psychiatrist, discovers that the murder attempt was almost certainly
ordered by a terrifying criminal, `Big Mack', currently incarcerated in
a notoriously violent prison. There his criminal kingdom controls not
only the inmates, but many of the guards, through the power of money
and the threat of extreme violence.
Alice goes to work in the prison to find out more, she, too, becomes a
target, her car machine-gunned on a country road; and Robin is attacked
again while recovering in Spain.
pressure from an outraged public and with political concern rising, the
authorities try to put a stop to Big Mack's activities. But everyone is
under threat when he is suddenly at large following a murderous escape.
How can this evil kingpin be stopped?
in Fear is a gripping thriller perfect for fans of JD Kirk, Rob Ashman
and Joy Ellis.
have to admit to never having read anything by JD Kirk, Rob Ashman or
Joy Ellis, so I didn't know what to expect from Locked In Fear.
Sometimes it's better that way. Anyway, this is a cross between the
cosy countryside murder such as you'd find in Midsomer Murders, and the
gangland terrors of Lynda La Plante, for example (other gangland terror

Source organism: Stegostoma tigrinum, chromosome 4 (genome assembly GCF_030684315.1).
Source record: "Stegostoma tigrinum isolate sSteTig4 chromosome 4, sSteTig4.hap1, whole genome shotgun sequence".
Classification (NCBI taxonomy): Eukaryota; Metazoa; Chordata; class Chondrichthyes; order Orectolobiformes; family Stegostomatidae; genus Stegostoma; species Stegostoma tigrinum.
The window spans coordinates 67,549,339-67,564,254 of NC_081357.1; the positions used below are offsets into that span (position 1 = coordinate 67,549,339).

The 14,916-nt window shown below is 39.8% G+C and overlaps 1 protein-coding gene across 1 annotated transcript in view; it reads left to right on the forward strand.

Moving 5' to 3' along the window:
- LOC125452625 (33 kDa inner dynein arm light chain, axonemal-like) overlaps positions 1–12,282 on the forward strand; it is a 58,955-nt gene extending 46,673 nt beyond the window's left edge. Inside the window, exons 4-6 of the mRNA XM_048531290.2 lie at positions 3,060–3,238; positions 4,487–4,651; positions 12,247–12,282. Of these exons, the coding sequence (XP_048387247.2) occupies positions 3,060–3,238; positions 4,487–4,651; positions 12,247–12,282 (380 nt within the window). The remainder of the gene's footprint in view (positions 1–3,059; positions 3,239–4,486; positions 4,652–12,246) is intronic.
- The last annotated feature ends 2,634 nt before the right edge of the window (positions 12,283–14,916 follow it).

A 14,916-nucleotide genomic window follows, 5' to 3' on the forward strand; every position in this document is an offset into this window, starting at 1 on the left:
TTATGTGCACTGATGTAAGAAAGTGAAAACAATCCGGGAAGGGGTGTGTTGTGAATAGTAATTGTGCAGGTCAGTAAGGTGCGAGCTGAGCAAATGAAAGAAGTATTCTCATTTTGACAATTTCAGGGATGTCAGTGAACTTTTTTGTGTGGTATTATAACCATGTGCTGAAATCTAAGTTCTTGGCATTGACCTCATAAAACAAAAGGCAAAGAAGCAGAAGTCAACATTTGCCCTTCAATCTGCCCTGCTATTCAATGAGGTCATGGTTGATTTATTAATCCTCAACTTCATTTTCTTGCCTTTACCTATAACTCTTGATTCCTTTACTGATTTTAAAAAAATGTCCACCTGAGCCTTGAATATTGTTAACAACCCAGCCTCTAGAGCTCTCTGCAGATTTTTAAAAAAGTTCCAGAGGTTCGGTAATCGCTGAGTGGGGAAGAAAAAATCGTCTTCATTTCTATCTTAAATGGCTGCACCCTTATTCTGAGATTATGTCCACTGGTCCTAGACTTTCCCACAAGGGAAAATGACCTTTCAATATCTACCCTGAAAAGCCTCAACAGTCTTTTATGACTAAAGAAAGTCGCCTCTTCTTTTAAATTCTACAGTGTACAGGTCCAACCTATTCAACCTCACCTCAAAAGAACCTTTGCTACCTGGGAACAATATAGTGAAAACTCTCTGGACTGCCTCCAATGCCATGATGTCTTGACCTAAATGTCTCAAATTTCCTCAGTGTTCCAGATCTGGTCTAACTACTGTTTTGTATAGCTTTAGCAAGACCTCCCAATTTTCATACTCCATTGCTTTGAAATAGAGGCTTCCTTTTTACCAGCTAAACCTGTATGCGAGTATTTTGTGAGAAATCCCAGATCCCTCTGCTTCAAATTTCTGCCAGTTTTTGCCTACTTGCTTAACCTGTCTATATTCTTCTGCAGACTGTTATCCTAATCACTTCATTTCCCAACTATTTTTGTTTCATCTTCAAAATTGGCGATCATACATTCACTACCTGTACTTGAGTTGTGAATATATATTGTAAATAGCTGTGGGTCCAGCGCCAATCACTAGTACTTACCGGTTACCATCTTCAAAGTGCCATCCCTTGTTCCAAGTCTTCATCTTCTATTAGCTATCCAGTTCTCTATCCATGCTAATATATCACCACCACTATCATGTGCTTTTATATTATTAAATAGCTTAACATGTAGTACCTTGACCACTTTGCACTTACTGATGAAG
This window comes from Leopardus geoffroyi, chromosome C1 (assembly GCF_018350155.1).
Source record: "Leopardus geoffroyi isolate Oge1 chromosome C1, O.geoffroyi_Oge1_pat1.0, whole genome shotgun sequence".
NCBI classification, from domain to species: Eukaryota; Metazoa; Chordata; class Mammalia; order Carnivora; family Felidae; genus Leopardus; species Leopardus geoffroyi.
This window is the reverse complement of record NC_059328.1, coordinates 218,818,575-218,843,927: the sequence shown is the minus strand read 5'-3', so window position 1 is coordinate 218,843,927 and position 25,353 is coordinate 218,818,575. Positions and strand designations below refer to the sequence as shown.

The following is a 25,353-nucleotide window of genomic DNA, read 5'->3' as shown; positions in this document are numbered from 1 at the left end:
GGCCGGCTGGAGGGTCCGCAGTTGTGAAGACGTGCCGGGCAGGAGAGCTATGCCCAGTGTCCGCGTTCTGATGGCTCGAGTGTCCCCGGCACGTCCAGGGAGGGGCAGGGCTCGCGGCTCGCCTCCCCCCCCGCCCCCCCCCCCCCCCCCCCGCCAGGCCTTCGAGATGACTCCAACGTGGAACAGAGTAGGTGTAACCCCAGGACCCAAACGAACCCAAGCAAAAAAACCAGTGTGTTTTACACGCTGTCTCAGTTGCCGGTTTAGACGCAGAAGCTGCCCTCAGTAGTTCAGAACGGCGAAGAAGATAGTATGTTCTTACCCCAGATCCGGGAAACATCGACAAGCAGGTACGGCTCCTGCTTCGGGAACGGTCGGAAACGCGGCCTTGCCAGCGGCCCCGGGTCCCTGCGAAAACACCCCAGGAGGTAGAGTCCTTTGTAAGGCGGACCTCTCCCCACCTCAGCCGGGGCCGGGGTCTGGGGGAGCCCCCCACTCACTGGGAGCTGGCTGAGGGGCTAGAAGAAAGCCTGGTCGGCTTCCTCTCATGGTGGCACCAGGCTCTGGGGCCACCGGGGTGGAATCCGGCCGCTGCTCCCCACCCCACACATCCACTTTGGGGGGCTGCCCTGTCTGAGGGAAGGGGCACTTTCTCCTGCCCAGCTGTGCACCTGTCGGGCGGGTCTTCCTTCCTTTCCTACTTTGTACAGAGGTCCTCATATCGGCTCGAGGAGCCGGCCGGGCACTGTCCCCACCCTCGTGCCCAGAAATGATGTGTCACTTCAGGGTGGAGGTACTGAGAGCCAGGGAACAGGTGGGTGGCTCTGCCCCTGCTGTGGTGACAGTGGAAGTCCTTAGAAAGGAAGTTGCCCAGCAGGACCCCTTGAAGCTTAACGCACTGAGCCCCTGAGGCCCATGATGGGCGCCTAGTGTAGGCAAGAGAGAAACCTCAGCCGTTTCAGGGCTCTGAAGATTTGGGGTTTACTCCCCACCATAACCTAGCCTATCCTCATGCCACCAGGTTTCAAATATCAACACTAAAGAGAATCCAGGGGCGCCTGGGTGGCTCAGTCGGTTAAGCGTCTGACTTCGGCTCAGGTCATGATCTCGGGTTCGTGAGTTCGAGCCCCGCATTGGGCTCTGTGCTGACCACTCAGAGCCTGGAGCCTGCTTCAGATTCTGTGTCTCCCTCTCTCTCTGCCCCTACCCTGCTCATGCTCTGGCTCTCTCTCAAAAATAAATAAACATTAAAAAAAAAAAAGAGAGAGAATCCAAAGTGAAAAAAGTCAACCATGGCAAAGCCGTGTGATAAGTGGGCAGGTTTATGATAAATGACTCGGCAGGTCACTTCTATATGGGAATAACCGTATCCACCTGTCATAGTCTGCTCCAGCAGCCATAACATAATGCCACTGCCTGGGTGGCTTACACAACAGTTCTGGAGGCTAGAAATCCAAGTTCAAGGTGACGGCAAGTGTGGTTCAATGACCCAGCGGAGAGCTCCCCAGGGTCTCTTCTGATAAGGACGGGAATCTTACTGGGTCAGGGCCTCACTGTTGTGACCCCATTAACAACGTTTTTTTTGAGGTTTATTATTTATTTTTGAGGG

novels are available, of course). Big Mack is an horrendous character,
and you really do feel for Marshal - after all, he's retired, and
should be enjoying his retirement! Some great writing in this thriller,
some terrific characters, and a whole heap of tension. An excellent
escape from the horrors of modern day living!
small print: Books
Monthly, now well into its 22nd
year on the web,
is published on or slightly before the first day of each month by Paul
Norman. You can contact me here.
If you wish to submit something for publication in the magazine, let me
remind you there is no payment as I don't make any money from this
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email at email@example.com and I'll let you know where to send it.
& Science Fiction Books
Bilk Sleeve Notes
Stephen King page
Arch Hades: High
5th July 2018
don't often get to review books of poetry in Books Monthly, and this
was a most welcome diversion from the many, many books of fiction I get
to read during the course of the year. What I like best about Arch's
poetry, other than the fact that it is head and shoulders better than
anything Simon Armitage has ever written, both before and after
becoming Poet Laureate (!), is the fact that Arch's poetry is
recognisable as poetry - that's the first thing, the essential thing
about poetry for me. I love the rhyming which is missing from most
modern day poetry, and I can feel the emotion pouring out of the author
(poet) in this gentle, moving collection of poems and postcards about
love and loss, two things that affect each and every one of us. Very